In the introduction to her book, Dressed: A Century of Hollywood Costume Design, Deborah Nadoolman Landis sums up the job of the costume designer: “Ultimately, a costume must perfectly describe the individual for whom it was designed—not the superficial shell of a character but the outward expression of inner experience, the concrete manifestation of the character’s self-image.” Costume design extends beyond the realm of fashion and personal style. Unconcerned with setting trends, the costume designer aims to add depth and believability to the identities of the characters in the film. A compelling character transcends the screen and leaves a lasting impression upon the audience.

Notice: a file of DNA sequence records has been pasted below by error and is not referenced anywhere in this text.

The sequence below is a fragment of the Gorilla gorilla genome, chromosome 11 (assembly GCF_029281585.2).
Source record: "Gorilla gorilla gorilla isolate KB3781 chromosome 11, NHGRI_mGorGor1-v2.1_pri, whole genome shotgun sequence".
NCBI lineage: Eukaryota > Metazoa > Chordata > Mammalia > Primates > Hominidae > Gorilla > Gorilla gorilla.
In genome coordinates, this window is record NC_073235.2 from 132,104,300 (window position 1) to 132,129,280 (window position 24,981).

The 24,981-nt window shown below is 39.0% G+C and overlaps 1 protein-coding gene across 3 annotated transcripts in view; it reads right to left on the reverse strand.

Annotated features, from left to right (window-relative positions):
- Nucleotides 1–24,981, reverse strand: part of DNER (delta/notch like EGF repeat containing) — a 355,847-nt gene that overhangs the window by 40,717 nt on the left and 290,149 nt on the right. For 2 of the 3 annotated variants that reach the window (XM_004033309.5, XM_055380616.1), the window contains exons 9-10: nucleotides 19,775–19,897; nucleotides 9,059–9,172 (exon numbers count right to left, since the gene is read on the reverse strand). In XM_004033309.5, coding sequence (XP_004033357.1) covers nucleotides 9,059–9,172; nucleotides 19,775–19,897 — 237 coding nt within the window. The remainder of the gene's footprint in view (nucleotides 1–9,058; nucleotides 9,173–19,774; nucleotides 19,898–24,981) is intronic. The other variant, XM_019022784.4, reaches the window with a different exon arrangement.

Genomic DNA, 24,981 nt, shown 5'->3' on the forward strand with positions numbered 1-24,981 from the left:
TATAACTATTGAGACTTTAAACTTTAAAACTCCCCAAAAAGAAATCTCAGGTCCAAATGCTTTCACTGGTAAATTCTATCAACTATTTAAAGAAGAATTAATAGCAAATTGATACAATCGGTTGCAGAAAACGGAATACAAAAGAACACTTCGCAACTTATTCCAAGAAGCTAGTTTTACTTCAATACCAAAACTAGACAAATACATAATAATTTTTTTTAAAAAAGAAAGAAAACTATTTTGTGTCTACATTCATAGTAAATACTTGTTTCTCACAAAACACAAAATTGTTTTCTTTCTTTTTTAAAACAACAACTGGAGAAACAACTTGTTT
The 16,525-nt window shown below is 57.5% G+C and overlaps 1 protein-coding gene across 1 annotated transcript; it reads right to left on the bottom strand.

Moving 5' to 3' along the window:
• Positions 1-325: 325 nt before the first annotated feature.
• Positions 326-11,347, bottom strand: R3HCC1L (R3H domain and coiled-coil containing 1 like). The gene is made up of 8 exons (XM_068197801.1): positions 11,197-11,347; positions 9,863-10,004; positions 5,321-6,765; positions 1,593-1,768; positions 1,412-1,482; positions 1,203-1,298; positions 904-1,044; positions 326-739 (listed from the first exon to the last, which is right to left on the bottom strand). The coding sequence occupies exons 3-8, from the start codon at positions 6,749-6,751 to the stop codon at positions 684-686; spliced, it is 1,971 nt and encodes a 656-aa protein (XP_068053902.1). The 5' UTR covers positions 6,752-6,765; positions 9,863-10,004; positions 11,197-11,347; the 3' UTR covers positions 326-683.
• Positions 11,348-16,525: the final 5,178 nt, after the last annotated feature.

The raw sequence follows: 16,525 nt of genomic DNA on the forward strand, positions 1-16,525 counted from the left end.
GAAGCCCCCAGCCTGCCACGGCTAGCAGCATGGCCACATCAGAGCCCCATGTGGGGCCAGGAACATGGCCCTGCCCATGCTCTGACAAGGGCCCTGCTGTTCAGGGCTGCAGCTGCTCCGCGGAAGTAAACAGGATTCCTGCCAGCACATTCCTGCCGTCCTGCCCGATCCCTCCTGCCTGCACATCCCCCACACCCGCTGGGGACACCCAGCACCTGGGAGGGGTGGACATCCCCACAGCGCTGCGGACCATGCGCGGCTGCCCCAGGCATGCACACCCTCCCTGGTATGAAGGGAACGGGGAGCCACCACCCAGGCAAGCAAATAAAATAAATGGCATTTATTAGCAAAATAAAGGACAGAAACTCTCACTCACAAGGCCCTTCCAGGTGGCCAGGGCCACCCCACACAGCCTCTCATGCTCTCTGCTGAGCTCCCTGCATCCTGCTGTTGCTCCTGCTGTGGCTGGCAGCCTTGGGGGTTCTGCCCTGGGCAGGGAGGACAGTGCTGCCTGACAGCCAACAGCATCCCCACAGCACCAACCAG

The clips above from the Academy’s Visual History Program collection offer insights and anecdotes from four industry veterans: costume designer Aggie Guerard Rodgers (Beetlejuice, The Rainmaker, The Color Purple), production designer Wynn Thomas (Do the Right Thing, Malcolm X, A Beautiful Mind, Cinderella Man), writer-director Luis Valdez (La Bamba, Zoot Suit), and film editor Thelma Schoonmaker (Raging Bull, The Departed, The Wolf of Wall Street).
See more from cinema’s most accomplished designers at the Academy’s Hollywood Costume exhibition, closing March 2.
Learn more about the Academy oral history initiatives.